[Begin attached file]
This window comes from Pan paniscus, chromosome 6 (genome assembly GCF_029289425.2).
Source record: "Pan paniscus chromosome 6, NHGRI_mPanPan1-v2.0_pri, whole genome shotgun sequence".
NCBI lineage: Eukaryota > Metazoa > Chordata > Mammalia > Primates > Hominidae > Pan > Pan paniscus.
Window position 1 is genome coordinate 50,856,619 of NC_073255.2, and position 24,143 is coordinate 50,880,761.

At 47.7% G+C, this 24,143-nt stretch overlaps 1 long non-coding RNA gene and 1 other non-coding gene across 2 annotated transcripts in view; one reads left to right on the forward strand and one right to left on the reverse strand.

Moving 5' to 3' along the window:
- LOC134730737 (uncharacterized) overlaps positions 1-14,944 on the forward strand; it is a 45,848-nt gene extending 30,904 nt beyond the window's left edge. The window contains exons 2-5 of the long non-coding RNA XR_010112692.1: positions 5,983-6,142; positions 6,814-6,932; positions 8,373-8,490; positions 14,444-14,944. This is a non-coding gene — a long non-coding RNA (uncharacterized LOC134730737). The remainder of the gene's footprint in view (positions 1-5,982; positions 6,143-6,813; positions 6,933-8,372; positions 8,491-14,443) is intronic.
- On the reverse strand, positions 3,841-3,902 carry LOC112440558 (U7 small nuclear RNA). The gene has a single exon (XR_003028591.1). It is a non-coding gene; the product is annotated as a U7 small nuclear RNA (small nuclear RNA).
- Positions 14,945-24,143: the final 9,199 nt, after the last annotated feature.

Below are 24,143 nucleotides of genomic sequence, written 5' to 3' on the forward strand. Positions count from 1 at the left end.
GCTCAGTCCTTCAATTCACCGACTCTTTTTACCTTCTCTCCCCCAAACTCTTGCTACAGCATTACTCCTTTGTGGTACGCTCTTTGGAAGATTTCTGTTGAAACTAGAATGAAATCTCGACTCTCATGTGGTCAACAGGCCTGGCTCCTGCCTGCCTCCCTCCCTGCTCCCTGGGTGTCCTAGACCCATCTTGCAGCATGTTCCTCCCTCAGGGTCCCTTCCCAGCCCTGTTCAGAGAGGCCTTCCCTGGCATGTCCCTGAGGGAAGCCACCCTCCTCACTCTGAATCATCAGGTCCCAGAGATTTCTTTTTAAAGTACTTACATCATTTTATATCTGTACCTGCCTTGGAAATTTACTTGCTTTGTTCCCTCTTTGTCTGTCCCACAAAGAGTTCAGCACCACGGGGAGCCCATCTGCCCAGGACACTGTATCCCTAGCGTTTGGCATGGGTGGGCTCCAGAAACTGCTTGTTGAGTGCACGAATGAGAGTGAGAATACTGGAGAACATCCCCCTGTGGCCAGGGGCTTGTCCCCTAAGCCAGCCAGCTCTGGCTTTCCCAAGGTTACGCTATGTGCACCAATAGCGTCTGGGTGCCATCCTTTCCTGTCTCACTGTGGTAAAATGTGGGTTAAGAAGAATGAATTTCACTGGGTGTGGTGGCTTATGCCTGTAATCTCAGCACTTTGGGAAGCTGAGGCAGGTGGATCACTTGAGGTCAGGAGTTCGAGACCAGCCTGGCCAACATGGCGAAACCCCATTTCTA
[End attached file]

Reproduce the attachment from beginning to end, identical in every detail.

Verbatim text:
This window comes from Pan paniscus, chromosome 6 (genome assembly GCF_029289425.2).
Source record: "Pan paniscus chromosome 6, NHGRI_mPanPan1-v2.0_pri, whole genome shotgun sequence".
NCBI lineage: Eukaryota > Metazoa > Chordata > Mammalia > Primates > Hominidae > Pan > Pan paniscus.
Window position 1 is genome coordinate 50,856,619 of NC_073255.2, and position 24,143 is coordinate 50,880,761.

At 47.7% G+C, this 24,143-nt stretch overlaps 1 long non-coding RNA gene and 1 other non-coding gene across 2 annotated transcripts in view; one reads left to right on the forward strand and one right to left on the reverse strand.

Moving 5' to 3' along the window:
- LOC134730737 (uncharacterized) overlaps positions 1-14,944 on the forward strand; it is a 45,848-nt gene extending 30,904 nt beyond the window's left edge. The window contains exons 2-5 of the long non-coding RNA XR_010112692.1: positions 5,983-6,142; positions 6,814-6,932; positions 8,373-8,490; positions 14,444-14,944. This is a non-coding gene — a long non-coding RNA (uncharacterized LOC134730737). The remainder of the gene's footprint in view (positions 1-5,982; positions 6,143-6,813; positions 6,933-8,372; positions 8,491-14,443) is intronic.
- On the reverse strand, positions 3,841-3,902 carry LOC112440558 (U7 small nuclear RNA). The gene has a single exon (XR_003028591.1). It is a non-coding gene; the product is annotated as a U7 small nuclear RNA (small nuclear RNA).
- Positions 14,945-24,143: the final 9,199 nt, after the last annotated feature.

Below are 24,143 nucleotides of genomic sequence, written 5' to 3' on the forward strand. Positions count from 1 at the left end.
GCTCAGTCCTTCAATTCACCGACTCTTTTTACCTTCTCTCCCCCAAACTCTTGCTACAGCATTACTCCTTTGTGGTACGCTCTTTGGAAGATTTCTGTTGAAACTAGAATGAAATCTCGACTCTCATGTGGTCAACAGGCCTGGCTCCTGCCTGCCTCCCTCCCTGCTCCCTGGGTGTCCTAGACCCATCTTGCAGCATGTTCCTCCCTCAGGGTCCCTTCCCAGCCCTGTTCAGAGAGGCCTTCCCTGGCATGTCCCTGAGGGAAGCCACCCTCCTCACTCTGAATCATCAGGTCCCAGAGATTTCTTTTTAAAGTACTTACATCATTTTATATCTGTACCTGCCTTGGAAATTTACTTGCTTTGTTCCCTCTTTGTCTGTCCCACAAAGAGTTCAGCACCACGGGGAGCCCATCTGCCCAGGACACTGTATCCCTAGCGTTTGGCATGGGTGGGCTCCAGAAACTGCTTGTTGAGTGCACGAATGAGAGTGAGAATACTGGAGAACATCCCCCTGTGGCCAGGGGCTTGTCCCCTAAGCCAGCCAGCTCTGGCTTTCCCAAGGTTACGCTATGTGCACCAATAGCGTCTGGGTGCCATCCTTTCCTGTCTCACTGTGGTAAAATGTGGGTTAAGAAGAATGAATTTCACTGGGTGTGGTGGCTTATGCCTGTAATCTCAGCACTTTGGGAAGCTGAGGCAGGTGGATCACTTGAGGTCAGGAGTTCGAGACCAGCCTGGCCAACATGGCGAAACCCCATTTCTA